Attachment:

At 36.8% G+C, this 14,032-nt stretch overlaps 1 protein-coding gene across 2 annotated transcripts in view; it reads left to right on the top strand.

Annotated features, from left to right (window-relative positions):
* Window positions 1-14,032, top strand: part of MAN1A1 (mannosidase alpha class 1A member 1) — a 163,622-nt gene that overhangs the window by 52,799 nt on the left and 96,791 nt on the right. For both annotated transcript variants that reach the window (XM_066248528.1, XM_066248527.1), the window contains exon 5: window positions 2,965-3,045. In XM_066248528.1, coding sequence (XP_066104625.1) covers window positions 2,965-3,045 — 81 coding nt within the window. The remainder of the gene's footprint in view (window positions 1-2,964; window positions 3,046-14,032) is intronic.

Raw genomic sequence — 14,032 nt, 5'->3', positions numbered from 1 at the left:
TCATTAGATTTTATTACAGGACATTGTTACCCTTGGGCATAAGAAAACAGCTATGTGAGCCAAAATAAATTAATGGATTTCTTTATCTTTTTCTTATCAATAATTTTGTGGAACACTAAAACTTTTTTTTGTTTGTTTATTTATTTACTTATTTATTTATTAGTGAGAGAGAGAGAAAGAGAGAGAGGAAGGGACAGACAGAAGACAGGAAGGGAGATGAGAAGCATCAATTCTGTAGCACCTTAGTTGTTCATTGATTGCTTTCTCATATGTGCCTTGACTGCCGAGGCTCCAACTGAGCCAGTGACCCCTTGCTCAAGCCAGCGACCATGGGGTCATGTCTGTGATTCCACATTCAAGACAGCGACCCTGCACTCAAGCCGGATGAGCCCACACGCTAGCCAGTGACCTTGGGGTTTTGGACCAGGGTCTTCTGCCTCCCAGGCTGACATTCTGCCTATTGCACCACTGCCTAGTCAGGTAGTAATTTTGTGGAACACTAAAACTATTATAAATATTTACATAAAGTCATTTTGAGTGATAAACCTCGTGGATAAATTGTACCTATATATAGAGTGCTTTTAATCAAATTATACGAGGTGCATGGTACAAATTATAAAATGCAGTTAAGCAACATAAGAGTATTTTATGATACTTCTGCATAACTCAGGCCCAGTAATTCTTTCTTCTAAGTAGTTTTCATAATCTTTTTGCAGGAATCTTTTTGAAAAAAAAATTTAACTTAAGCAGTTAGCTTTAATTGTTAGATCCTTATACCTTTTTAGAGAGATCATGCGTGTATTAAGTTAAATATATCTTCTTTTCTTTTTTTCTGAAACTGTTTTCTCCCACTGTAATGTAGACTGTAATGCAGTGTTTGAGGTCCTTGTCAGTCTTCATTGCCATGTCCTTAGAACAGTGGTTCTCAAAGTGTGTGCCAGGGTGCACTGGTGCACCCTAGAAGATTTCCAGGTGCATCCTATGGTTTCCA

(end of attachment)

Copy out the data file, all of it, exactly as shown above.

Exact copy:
At 36.8% G+C, this 14,032-nt stretch overlaps 1 protein-coding gene across 2 annotated transcripts in view; it reads left to right on the top strand.

Annotated features, from left to right (window-relative positions):
* Window positions 1-14,032, top strand: part of MAN1A1 (mannosidase alpha class 1A member 1) — a 163,622-nt gene that overhangs the window by 52,799 nt on the left and 96,791 nt on the right. For both annotated transcript variants that reach the window (XM_066248528.1, XM_066248527.1), the window contains exon 5: window positions 2,965-3,045. In XM_066248528.1, coding sequence (XP_066104625.1) covers window positions 2,965-3,045 — 81 coding nt within the window. The remainder of the gene's footprint in view (window positions 1-2,964; window positions 3,046-14,032) is intronic.

Raw genomic sequence — 14,032 nt, 5'->3', positions numbered from 1 at the left:
TCATTAGATTTTATTACAGGACATTGTTACCCTTGGGCATAAGAAAACAGCTATGTGAGCCAAAATAAATTAATGGATTTCTTTATCTTTTTCTTATCAATAATTTTGTGGAACACTAAAACTTTTTTTTGTTTGTTTATTTATTTACTTATTTATTTATTAGTGAGAGAGAGAGAAAGAGAGAGAGGAAGGGACAGACAGAAGACAGGAAGGGAGATGAGAAGCATCAATTCTGTAGCACCTTAGTTGTTCATTGATTGCTTTCTCATATGTGCCTTGACTGCCGAGGCTCCAACTGAGCCAGTGACCCCTTGCTCAAGCCAGCGACCATGGGGTCATGTCTGTGATTCCACATTCAAGACAGCGACCCTGCACTCAAGCCGGATGAGCCCACACGCTAGCCAGTGACCTTGGGGTTTTGGACCAGGGTCTTCTGCCTCCCAGGCTGACATTCTGCCTATTGCACCACTGCCTAGTCAGGTAGTAATTTTGTGGAACACTAAAACTATTATAAATATTTACATAAAGTCATTTTGAGTGATAAACCTCGTGGATAAATTGTACCTATATATAGAGTGCTTTTAATCAAATTATACGAGGTGCATGGTACAAATTATAAAATGCAGTTAAGCAACATAAGAGTATTTTATGATACTTCTGCATAACTCAGGCCCAGTAATTCTTTCTTCTAAGTAGTTTTCATAATCTTTTTGCAGGAATCTTTTTGAAAAAAAAATTTAACTTAAGCAGTTAGCTTTAATTGTTAGATCCTTATACCTTTTTAGAGAGATCATGCGTGTATTAAGTTAAATATATCTTCTTTTCTTTTTTTCTGAAACTGTTTTCTCCCACTGTAATGTAGACTGTAATGCAGTGTTTGAGGTCCTTGTCAGTCTTCATTGCCATGTCCTTAGAACAGTGGTTCTCAAAGTGTGTGCCAGGGTGCACTGGTGCACCCTAGAAGATTTCCAGGTGCATCCTATGGTTTCCA